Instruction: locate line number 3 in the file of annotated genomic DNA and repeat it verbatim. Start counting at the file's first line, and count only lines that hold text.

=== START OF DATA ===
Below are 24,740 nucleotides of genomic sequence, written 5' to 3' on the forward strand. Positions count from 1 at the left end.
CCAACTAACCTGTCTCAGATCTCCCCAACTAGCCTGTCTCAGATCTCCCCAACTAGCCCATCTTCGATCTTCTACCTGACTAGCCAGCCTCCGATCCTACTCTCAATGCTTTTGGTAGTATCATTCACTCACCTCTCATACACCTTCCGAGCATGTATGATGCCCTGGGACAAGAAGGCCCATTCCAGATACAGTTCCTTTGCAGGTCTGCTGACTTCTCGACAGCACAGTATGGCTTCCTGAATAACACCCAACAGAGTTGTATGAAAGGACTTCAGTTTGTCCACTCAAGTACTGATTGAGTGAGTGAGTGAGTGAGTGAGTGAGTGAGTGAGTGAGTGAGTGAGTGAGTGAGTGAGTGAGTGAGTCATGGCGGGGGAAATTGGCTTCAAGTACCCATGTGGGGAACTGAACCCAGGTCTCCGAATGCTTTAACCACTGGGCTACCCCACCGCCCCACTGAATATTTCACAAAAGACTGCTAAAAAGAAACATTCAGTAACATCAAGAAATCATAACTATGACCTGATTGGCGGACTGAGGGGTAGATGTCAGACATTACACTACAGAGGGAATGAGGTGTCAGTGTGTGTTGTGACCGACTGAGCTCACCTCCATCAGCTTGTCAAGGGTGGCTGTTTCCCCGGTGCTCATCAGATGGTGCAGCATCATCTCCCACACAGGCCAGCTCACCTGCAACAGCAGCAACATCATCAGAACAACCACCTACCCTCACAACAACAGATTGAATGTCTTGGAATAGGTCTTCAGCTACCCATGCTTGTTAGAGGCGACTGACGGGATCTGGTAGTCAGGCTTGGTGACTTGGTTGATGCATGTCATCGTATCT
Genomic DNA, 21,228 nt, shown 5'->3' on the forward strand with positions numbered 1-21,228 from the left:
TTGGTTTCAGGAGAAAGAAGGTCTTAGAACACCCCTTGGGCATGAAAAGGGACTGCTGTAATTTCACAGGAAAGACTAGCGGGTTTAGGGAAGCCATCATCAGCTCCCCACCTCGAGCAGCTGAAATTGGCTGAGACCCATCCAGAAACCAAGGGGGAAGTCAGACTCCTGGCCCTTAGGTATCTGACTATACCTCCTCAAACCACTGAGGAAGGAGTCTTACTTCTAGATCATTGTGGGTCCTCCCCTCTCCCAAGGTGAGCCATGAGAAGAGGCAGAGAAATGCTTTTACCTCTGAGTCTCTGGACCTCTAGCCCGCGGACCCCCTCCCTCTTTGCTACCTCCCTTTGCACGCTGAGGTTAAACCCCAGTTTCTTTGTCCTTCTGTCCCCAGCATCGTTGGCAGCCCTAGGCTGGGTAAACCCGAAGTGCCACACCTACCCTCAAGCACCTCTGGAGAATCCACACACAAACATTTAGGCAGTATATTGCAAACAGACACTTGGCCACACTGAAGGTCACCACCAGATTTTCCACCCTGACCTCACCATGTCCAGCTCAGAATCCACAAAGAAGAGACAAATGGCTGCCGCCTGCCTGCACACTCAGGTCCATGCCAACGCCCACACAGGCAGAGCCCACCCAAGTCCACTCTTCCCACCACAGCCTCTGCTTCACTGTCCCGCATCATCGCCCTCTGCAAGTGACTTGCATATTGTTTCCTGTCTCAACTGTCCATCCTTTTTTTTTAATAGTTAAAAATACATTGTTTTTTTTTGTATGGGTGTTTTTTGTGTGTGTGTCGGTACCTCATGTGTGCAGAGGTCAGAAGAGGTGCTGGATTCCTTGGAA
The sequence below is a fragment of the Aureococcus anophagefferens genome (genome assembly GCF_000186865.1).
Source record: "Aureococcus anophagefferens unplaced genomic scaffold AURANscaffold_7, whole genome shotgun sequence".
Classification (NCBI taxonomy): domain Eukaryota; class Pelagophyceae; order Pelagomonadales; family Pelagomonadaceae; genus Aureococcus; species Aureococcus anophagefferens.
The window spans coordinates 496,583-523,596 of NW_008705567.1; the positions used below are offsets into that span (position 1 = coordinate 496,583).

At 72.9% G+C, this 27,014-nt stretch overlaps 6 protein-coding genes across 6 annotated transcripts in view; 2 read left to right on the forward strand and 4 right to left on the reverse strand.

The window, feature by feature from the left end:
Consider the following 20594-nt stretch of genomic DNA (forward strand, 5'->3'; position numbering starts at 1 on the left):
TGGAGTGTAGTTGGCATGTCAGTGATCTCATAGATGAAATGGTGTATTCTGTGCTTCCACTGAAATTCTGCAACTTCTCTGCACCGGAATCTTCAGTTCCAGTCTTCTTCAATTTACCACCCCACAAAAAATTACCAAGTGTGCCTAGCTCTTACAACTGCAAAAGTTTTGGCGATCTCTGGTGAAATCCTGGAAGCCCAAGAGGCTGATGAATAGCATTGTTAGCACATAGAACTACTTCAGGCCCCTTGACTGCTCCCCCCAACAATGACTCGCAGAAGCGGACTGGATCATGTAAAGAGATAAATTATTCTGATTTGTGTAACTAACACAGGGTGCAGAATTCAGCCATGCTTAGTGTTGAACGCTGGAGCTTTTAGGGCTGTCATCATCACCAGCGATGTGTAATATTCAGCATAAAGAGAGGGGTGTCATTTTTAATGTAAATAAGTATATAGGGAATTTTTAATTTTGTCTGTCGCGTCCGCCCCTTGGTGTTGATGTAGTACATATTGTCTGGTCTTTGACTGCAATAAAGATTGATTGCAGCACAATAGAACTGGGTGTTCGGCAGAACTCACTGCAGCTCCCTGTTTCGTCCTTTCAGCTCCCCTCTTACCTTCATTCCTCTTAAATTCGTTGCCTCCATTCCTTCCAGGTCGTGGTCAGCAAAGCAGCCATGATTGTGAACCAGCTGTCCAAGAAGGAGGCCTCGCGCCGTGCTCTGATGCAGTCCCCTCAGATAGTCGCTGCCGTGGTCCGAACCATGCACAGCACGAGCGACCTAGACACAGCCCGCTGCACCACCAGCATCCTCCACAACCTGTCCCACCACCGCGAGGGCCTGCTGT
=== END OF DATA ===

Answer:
Genomic DNA, 21,228 nt, shown 5'->3' on the forward strand with positions numbered 1-21,228 from the left: